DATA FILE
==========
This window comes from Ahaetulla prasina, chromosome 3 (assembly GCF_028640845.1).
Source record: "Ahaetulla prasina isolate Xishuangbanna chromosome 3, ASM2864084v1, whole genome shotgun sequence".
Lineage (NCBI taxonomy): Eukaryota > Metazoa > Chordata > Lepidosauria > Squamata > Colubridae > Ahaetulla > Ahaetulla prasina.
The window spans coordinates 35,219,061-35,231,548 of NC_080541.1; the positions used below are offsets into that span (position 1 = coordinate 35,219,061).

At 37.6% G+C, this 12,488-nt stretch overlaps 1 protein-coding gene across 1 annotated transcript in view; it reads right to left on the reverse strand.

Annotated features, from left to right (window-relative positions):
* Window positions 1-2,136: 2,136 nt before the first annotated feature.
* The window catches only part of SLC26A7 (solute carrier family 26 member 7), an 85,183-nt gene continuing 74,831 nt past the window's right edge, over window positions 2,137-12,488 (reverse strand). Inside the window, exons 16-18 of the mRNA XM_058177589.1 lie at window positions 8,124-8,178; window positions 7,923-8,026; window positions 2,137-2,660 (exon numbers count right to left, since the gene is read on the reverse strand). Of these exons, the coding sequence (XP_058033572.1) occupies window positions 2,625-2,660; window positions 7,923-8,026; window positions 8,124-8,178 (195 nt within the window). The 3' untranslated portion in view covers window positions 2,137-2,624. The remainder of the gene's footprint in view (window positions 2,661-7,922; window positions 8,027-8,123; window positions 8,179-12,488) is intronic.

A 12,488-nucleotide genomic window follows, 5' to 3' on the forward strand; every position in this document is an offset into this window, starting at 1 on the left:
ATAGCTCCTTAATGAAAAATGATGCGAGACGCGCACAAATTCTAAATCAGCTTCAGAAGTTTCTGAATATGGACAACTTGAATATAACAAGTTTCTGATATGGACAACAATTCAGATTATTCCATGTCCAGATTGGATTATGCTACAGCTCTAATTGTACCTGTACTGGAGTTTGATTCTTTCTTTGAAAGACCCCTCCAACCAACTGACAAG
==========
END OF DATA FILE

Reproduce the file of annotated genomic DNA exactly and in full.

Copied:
This window comes from Ahaetulla prasina, chromosome 3 (assembly GCF_028640845.1).
Source record: "Ahaetulla prasina isolate Xishuangbanna chromosome 3, ASM2864084v1, whole genome shotgun sequence".
Lineage (NCBI taxonomy): Eukaryota > Metazoa > Chordata > Lepidosauria > Squamata > Colubridae > Ahaetulla > Ahaetulla prasina.
The window spans coordinates 35,219,061-35,231,548 of NC_080541.1; the positions used below are offsets into that span (position 1 = coordinate 35,219,061).

At 37.6% G+C, this 12,488-nt stretch overlaps 1 protein-coding gene across 1 annotated transcript in view; it reads right to left on the reverse strand.

Annotated features, from left to right (window-relative positions):
* Window positions 1-2,136: 2,136 nt before the first annotated feature.
* The window catches only part of SLC26A7 (solute carrier family 26 member 7), an 85,183-nt gene continuing 74,831 nt past the window's right edge, over window positions 2,137-12,488 (reverse strand). Inside the window, exons 16-18 of the mRNA XM_058177589.1 lie at window positions 8,124-8,178; window positions 7,923-8,026; window positions 2,137-2,660 (exon numbers count right to left, since the gene is read on the reverse strand). Of these exons, the coding sequence (XP_058033572.1) occupies window positions 2,625-2,660; window positions 7,923-8,026; window positions 8,124-8,178 (195 nt within the window). The 3' untranslated portion in view covers window positions 2,137-2,624. The remainder of the gene's footprint in view (window positions 2,661-7,922; window positions 8,027-8,123; window positions 8,179-12,488) is intronic.

A 12,488-nucleotide genomic window follows, 5' to 3' on the forward strand; every position in this document is an offset into this window, starting at 1 on the left:
ATAGCTCCTTAATGAAAAATGATGCGAGACGCGCACAAATTCTAAATCAGCTTCAGAAGTTTCTGAATATGGACAACTTGAATATAACAAGTTTCTGATATGGACAACAATTCAGATTATTCCATGTCCAGATTGGATTATGCTACAGCTCTAATTGTACCTGTACTGGAGTTTGATTCTTTCTTTGAAAGACCCCTCCAACCAACTGACAAG